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Lung cancer is one of the biggest killers in the UK and the poor standard of care is proving detrimental to survivors, an expert group has determined.
The UK Lung Cancer Coalition has severely criticised the way the disease is treated in health services across the UK and noted that a lack of access to specialist teams and poor awareness were becoming increasingly prominent problems. A new report by the coalition noted that more could be done to reduce the amount of deaths that are caused by lung cancer and that allowing patients to get the best possible care is imperative to ensure that they have better survival rates to the current levels they are at now.
Officials at the coalition have outlined a number of key improvements that will help to boost the standard of treatment within NHS facilities. Among these the organisation noted that giving patients access to specialists to deal with them directly can significantly benefit their illness and assist them on the road to recovery. However, the coalition noted that this type of treatment is not happening in around a third of people with lung cancer at the moment.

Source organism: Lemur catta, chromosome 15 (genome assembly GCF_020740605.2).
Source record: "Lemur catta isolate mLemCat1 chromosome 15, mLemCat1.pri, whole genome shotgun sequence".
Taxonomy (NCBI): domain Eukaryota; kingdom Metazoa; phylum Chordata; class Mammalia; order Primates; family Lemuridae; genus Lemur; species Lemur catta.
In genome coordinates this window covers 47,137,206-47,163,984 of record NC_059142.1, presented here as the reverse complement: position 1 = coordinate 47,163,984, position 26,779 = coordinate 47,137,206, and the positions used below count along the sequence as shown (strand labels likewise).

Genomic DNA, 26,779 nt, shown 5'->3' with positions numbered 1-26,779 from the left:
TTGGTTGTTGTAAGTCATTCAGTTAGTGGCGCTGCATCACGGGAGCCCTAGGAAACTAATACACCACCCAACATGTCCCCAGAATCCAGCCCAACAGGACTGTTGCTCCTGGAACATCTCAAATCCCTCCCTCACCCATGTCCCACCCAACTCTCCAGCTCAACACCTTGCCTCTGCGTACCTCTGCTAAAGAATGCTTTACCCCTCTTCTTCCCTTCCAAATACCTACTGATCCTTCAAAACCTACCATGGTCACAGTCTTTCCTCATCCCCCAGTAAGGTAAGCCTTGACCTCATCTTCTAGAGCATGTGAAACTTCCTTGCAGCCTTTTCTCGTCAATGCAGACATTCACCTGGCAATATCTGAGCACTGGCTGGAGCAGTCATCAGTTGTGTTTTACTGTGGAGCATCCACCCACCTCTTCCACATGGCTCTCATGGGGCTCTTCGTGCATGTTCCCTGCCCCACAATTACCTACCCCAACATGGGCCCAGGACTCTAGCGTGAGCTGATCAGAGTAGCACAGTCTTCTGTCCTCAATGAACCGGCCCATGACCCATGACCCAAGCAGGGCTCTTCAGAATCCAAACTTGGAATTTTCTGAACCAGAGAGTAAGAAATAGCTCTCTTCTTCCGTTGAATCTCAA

Duleep Allirajah, head of policy at Macmillan Cancer Support, told the BBC: "For too long lung cancer has been one of the more overlooked cancers, despite being the UK's biggest cancer killer. Implementation of these recommendations, especially with regards to vital and often life saving surgery, would undoubtedly go a long way to improving survival, where we still trail behind Europe."
Lung cancer is the second most common form of the illness in England and Wales with figures from the NHS estimating that 40,800 new cases of the disease are confirmed every year. While it is fairly rare in people under the age of 40, smoking has been highlighted as a major cause for the onset of the disease and has been responsible for 85 to 90 per cent of confirmed cases within the two countries.
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written by Alex Franklin Stortford
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